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University of Oregon Case Study

Smart CNC Milling Advances Scientific Research at University of Oregon

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Evolution of the University of Oregon’s Machine Shop

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Machining has been a focus for the University of Oregon (UO) since its founding in 1876. The campus started with a research machine shop which received its first major upgrade in 1951, adding surplus wartime machines and new lathes and mills. The shop evolved into the Technical Sciences Administration (TSA), one of the UO’s Research Core Facilities, and in 2020, a massive upgrade was in the works. The Phil and Penny Knight Campus for Accelerating Scientific Impact opened up with the goal of fast-tracking scientific discoveries into innovations and brought forth the means to expand the TSA’s space and capabilities.

The Knight Campus embodies a new paradigm for pioneering scientific inquiry that dramatically reduces the time it takes for discoveries to enter the market, where they can improve lives with new procedures, medical devices, and treatments. The TSA is a key contributor to the Knight Campus’ mission of science advancing society and its team-based, interactive approach to research.

So, what does the Technical Sciences Administration do? Its primary role is to design, fabricate, modify, and repair equipment for scientific research labs on campus. The TSA team also designs and fabricates parts and assemblies for other departments, like sculpture and architecture. The labs are open to all students and faculty for experimental learning, and it staffs student workers so they can learn on the job. Its services go beyond the campus to companies involved with aerospace applications, battery production, art production, integrated circuit production, and scientific instrumentation.

The TSA’s new expansion included a state-of-the-art Fabrication Lab and 3D Printing Lab. The fab lab is now outfitted with two DATRON milling machines, a 5-axis KERN milling machine, a GF+ Cut1000 EDM (Electrical Discharge Machining), a Coherent fiber laser, an Alpha laser welder, and a Haas CNC lathe. The 3D printing lab has polymer, nylon, carbon-fiber-filled, and metal 3D printers. The fab lab has kept its machining history alive by maintaining tools from the 1951 shop. The lab recently donated the last remaining power tool from UO’s first shop, a 1908 Imperial Shaper.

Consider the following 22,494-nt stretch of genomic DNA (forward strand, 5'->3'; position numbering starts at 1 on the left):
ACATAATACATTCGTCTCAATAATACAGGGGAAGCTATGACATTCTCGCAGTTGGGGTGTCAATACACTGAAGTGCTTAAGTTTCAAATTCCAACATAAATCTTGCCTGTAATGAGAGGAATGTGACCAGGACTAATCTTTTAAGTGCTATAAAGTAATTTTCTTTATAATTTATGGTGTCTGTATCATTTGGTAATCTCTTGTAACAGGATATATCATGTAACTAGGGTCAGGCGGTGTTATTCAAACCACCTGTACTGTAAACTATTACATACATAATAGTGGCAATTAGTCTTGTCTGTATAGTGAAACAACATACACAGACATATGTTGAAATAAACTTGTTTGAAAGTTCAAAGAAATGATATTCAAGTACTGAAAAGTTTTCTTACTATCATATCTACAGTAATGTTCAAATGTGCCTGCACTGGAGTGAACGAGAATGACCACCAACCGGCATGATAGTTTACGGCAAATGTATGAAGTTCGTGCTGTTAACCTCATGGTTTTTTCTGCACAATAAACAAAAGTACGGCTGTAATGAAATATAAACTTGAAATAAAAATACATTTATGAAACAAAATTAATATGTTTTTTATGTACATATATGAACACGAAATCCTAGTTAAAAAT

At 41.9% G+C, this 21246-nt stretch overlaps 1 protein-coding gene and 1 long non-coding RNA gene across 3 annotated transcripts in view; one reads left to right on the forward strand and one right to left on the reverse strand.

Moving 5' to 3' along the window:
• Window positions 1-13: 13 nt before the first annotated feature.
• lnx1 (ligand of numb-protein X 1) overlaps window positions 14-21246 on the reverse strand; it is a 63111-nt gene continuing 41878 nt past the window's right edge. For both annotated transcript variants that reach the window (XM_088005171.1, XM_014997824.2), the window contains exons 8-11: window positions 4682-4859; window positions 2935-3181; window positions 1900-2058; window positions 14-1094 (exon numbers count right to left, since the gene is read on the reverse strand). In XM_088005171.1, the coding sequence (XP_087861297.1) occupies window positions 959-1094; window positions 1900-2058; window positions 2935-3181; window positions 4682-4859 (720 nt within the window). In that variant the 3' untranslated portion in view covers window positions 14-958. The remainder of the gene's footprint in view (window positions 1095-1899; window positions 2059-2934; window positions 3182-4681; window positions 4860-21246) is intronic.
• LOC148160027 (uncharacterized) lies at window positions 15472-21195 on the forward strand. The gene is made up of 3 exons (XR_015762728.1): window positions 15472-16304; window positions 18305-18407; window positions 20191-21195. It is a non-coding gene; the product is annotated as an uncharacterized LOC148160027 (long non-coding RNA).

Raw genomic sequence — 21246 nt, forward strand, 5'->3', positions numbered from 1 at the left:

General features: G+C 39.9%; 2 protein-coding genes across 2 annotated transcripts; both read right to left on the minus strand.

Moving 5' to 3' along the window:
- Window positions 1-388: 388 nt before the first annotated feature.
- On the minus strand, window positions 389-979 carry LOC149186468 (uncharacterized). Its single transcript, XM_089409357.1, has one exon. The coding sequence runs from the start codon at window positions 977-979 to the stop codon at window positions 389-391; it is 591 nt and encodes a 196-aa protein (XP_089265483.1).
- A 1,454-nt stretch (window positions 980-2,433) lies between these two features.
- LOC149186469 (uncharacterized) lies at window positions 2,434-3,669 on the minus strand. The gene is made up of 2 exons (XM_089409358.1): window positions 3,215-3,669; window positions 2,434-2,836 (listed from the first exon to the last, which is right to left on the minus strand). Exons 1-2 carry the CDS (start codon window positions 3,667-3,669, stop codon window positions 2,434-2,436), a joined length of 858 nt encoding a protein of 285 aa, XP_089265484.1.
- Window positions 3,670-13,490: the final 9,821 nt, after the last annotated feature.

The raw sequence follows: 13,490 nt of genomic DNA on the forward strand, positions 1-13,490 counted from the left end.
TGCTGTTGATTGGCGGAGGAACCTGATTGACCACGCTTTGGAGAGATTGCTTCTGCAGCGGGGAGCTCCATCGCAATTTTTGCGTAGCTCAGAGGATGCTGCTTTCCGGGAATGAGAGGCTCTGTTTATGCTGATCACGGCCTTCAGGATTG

Research Demand Required A CNC Milling Machine

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With the growth of the Knight Campus and the expansion of UO’s research enterprise, it became clear the fab lab needed to transition from mostly manual machining to a more efficient setup with CNC machines. And thanks to the generous $500 million lead gift from Penny and Phil Knight funding the Knight Campus in 2016 and a second $500 million gift in 2021, the lab could start the search for new equipment. The TSA team knew that with the right machine tool, they could be more effective with research projects. Since students and faculty would operate the equipment, ease of use was a top priority.

The TSA is the central prototyping center of the University of Oregon, and there are never fewer than five jobs in the works. Every day is different and presents new design and manufacturing challenges, which is why they need versatile technology. One day, the team could be machining oxygen-free copper for superconducting cryogenic research. Later that day, they could be machining gears and 3D scanning flowers for an art project reimagining a classic planetary orrery. The new equipment had to be adaptable to daily changing needs.